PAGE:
Christian Bauer

Humboldt-Universität zu Berlin




When did Middle Mon end?


In my contribution to Medieval Tibeto–Burman Languages IV, “When did Middle Mon begin?”, (ed. by Nathan Hill, Leiden: Brill, 2009 [forthcoming]) I argue, on the basis of new evidence, that a number of sound changes, conventionally assumed since Blagden, and carried over by Shorto, to separate OM from MM (changes in finals, mediocluster reduction -rC-, -NC- [exc. -nd-, -nɗ- and -mC-]) occurred a century earlier.

Shorto held that Kyaikmaraw I of AD 1455 “[…] heralds the appearance of Middle Mon proper […]” (Shorto DMI 1971:x).

While the beginnings of MM can be dated precisely, and the criteria distinguishing it from OM are well defined, the end of the MM period has never been established.

Shorto’s remarks to this effect remain implicit and alluding. Thus in DSM 1962 he states: “Significant orthographic uncertainty first appears in Anauktpetlun’s bell inscription of 1622, which indeed reads like a modern literary document” (DSM 1962:xv), whereas his DMI 1971 by its very title implies the MM period ending with Bayinnaung’s bell of 1557.

In his paper of 1967 on the “Register distinctions in Mon-Khmer languages” (WZKU 16.1-2:245-248) he dates the emergence of register in Mon to between the second quarter of the 16th and the end of the 16th c. That coincides, of course, with the cut-off point in the epigraphic corpus considered for the DMI, and may have served as the main criterion distinguishing MM from modern Mon.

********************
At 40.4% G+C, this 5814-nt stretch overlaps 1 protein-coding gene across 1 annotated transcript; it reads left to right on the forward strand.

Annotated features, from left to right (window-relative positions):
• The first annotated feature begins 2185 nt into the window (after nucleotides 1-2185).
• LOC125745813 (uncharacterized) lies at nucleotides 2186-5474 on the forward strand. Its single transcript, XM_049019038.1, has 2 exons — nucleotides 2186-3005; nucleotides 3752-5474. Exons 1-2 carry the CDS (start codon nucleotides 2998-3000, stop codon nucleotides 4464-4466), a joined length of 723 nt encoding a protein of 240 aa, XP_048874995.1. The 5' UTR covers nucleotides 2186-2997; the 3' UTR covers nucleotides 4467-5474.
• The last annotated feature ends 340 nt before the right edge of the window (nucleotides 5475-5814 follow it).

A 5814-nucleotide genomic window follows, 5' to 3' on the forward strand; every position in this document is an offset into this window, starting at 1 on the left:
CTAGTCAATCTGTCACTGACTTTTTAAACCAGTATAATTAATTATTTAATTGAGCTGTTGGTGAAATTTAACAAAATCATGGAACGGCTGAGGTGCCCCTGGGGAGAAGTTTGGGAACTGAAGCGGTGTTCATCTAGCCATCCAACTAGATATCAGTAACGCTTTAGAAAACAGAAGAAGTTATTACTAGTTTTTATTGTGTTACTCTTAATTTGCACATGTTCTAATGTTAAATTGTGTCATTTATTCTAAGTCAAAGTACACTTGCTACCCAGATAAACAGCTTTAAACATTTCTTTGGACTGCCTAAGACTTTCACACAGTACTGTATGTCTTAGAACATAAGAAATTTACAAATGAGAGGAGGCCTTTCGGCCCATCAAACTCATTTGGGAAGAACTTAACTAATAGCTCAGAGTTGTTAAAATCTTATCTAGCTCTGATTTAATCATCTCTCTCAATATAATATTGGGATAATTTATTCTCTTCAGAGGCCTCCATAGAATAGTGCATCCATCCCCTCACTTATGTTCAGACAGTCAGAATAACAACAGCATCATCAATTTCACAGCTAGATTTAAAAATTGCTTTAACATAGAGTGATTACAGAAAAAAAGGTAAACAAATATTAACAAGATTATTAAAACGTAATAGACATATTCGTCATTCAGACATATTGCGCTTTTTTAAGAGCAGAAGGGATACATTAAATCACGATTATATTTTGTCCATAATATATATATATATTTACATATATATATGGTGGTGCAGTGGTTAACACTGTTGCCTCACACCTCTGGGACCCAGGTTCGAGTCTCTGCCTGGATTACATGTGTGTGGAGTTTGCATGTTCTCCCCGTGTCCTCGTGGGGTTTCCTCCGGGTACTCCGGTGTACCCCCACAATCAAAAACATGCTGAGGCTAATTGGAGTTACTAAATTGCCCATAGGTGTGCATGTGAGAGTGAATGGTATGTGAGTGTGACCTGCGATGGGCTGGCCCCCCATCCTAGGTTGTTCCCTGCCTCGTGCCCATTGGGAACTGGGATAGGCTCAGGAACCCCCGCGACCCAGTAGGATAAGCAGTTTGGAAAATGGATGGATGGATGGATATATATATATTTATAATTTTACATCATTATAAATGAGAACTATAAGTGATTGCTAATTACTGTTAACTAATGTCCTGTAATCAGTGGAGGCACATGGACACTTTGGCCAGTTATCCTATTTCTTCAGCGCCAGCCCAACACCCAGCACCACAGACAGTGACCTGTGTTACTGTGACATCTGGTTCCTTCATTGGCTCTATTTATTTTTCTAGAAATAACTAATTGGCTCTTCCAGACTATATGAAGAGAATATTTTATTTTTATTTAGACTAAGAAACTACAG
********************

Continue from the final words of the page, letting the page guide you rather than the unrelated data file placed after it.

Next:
Three main arguments are thus proffered for the later periodization of Mon: (i) an orthographic argument [“uncertainty”], (ii) a phonological argument [register] and (iii) an epigraphic argument [no significant activity since].

There are a number of counterarguments which I shall set forth:

European sources, hitherto not considered, palæography and a comprehensive inventory of Mon inscriptions provide evidence that (a) fundamental sound changes affecting complex initials were beginning to occur at the very end of the 18th c., that (b) the glyph inventory remained stable only from 1755 onwards and that (c) further epigraphic activity is attested down to the mid-19th c.

The question is how much weight one gives in a periodization scheme to the emergence of register distinctions, and how much to changes in complex initials, palæography and epigraphic habit.



Shorto, H.L. 1967. The register distinctions in Mon-Khmer languages. Wissenschaftliche Zeitschrift der Karl-Marx-Universität Leipzig 16.1/2.245-248.

_____. 1971. A dictionary of the Mon inscriptions from the sixth to the sixteenth centuries. Oxford University Press.